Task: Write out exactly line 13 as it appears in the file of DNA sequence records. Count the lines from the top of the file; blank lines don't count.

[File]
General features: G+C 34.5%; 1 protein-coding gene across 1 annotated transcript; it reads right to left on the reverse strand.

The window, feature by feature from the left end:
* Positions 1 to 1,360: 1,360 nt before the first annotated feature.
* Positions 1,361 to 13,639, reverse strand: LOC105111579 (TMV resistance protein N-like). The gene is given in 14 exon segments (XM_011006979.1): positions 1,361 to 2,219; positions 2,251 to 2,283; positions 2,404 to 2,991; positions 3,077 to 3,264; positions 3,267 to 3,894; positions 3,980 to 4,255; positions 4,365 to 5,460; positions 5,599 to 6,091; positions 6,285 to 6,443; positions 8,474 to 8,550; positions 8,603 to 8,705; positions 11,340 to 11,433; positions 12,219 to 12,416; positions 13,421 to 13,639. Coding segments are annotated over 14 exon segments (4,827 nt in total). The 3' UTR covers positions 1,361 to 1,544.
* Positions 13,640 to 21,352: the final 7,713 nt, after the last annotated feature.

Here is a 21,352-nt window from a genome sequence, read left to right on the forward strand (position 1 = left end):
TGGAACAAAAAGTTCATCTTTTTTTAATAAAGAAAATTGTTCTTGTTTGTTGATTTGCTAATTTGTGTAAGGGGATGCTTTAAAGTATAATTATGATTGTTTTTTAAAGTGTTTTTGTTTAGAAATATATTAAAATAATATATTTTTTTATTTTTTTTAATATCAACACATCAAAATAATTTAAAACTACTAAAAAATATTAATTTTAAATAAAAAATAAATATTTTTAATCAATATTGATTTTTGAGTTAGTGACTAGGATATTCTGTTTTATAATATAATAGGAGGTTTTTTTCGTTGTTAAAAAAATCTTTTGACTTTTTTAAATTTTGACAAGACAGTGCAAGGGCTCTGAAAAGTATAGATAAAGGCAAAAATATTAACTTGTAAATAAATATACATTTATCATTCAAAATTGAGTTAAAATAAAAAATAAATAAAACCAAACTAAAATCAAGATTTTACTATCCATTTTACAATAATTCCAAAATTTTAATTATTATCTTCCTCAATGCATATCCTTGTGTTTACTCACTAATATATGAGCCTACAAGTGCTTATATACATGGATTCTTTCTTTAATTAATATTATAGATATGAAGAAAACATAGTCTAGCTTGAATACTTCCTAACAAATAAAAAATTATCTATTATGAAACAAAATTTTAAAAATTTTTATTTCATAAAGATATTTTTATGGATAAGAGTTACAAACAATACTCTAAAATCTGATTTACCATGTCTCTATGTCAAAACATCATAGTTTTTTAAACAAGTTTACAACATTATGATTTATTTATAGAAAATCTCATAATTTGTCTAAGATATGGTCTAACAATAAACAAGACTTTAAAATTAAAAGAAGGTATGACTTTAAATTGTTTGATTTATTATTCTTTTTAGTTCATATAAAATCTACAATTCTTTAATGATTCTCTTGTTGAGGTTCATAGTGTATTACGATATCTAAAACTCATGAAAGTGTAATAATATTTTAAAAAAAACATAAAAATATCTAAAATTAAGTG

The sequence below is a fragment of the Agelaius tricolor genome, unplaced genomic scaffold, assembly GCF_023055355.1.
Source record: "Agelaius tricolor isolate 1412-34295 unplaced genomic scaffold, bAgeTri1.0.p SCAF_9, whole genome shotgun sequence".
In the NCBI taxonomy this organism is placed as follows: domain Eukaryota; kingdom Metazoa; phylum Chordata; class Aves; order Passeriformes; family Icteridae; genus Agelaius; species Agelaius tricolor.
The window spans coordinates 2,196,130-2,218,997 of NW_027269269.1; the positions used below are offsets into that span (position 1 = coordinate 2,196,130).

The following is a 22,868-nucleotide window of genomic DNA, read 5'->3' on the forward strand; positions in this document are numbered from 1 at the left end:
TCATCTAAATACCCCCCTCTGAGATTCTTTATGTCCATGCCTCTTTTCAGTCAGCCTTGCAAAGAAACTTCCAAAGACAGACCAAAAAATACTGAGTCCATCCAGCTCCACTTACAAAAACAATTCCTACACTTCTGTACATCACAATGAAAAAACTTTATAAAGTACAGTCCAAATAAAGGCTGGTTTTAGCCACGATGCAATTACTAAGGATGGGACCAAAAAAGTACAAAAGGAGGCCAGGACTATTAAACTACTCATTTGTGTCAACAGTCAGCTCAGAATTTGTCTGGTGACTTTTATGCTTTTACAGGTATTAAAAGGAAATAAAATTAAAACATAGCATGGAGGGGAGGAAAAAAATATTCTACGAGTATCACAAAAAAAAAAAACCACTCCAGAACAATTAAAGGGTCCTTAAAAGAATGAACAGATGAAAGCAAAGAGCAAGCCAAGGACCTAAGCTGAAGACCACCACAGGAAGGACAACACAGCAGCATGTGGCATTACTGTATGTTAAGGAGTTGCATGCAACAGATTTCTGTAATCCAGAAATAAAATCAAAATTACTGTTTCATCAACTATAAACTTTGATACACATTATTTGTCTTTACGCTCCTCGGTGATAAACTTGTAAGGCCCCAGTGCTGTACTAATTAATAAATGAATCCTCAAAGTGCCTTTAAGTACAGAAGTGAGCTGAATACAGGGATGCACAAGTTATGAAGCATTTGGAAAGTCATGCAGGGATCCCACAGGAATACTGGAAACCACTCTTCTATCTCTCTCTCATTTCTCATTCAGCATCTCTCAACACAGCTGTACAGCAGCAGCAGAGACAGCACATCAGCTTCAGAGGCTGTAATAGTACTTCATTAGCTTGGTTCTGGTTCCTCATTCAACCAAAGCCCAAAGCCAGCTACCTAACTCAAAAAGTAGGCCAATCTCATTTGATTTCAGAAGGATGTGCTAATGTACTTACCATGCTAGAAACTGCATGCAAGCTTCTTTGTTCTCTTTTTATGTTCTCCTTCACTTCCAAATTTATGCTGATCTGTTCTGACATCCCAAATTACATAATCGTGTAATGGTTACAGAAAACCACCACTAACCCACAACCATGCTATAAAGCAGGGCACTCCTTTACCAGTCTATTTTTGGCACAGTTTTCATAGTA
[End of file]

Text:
TCATCTAAATACCCCCCTCTGAGATTCTTTATGTCCATGCCTCTTTTCAGTCAGCCTTGCAAAGAAACTTCCAAAGACAGACCAAAAAATACTGAGTCCATCCAGCTCCACTTACAAAAACAATTCCTACACTTCTGTACATCACAATGAAAAAACTTTATAAAGTACAGTCCAAATAAAGGCTGGTTTTAGCCACGATGCAATTACTAAGGATGGGACCAAAAAAGTACAAAAGGAGGCCAGGACTATTAAACTACTCATTTGTGTCAACAGTCAGCTCAGAATTTGTCTGGTGACTTTTATGCTTTTACAGGTATTAAAAGGAAATAAAATTAAAACATAGCATGGAGGGGAGGAAAAAAATATTCTACGAGTATCACAAAAAAAAAAAACCACTCCAGAACAATTAAAGGGTCCTTAAAAGAATGAACAGATGAAAGCAAAGAGCAAGCCAAGGACCTAAGCTGAAGACCACCACAGGAAGGACAACACAGCAGCATGTGGCATTACTGTATGTTAAGGAGTTGCATGCAACAGATTTCTGTAATCCAGAAATAAAATCAAAATTACTGTTTCATCAACTATAAACTTTGATACACATTATTTGTCTTTACGCTCCTCGGTGATAAACTTGTAAGGCCCCAGTGCTGTACTAATTAATAAATGAATCCTCAAAGTGCCTTTAAGTACAGAAGTGAGCTGAATACAGGGATGCACAAGTTATGAAGCATTTGGAAAGTCATGCAGGGATCCCACAGGAATACTGGAAACCACTCTTCTATCTCTCTCTCATTTCTCATTCAGCATCTCTCAACACAGCTGTACAGCAGCAGCAGAGACAGCACATCAGCTTCAGAGGCTGTAATAGTACTTCATTAGCTTGGTTCTGGTTCCTCATTCAACCAAAGCCCAAAGCCAGCTACCTAACTCAAAAAGTAGGCCAATCTCATTTGATTTCAGAAGGATGTGCTAATGTACTTACCATGCTAGAAACTGCATGCAAGCTTCTTTGTTCTCTTTTTATGTTCTCCTTCACTTCCAAATTTATGCTGATCTGTTCTGACATCCCAAATTACATAATCGTGTAATGGTTACAGAAAACCACCACTAACCCACAACCATGCTATAAAGCAGGGCACTCCTTTACCAGTCTATTTTTGGCACAGTTTTCATAGTA